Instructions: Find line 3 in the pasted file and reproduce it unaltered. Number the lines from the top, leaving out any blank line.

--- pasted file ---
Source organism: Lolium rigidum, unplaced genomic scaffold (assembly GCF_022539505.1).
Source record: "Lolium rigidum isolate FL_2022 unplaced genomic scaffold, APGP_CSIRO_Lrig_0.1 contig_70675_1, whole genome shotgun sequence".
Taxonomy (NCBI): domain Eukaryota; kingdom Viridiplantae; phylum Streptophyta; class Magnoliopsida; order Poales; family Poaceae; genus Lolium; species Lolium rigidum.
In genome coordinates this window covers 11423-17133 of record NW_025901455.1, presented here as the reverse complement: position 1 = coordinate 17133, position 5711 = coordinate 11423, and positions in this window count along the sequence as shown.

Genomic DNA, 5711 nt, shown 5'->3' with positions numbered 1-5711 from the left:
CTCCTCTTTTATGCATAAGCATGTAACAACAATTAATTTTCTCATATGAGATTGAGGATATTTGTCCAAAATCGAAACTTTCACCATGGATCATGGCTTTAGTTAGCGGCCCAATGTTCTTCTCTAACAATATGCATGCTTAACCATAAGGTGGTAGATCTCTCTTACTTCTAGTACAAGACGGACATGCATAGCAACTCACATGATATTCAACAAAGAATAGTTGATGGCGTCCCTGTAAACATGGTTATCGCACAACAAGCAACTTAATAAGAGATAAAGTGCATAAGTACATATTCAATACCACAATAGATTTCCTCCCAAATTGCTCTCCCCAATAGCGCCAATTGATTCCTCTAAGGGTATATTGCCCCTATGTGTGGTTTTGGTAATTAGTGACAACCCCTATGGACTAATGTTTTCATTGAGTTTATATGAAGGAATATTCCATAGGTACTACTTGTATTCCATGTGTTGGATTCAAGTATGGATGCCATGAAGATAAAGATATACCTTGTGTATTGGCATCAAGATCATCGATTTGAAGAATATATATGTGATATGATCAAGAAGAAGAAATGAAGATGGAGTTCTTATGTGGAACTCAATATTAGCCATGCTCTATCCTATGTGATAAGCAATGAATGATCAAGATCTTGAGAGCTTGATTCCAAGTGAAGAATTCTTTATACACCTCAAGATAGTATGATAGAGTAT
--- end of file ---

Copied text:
Taxonomy (NCBI): domain Eukaryota; kingdom Viridiplantae; phylum Streptophyta; class Magnoliopsida; order Poales; family Poaceae; genus Lolium; species Lolium rigidum.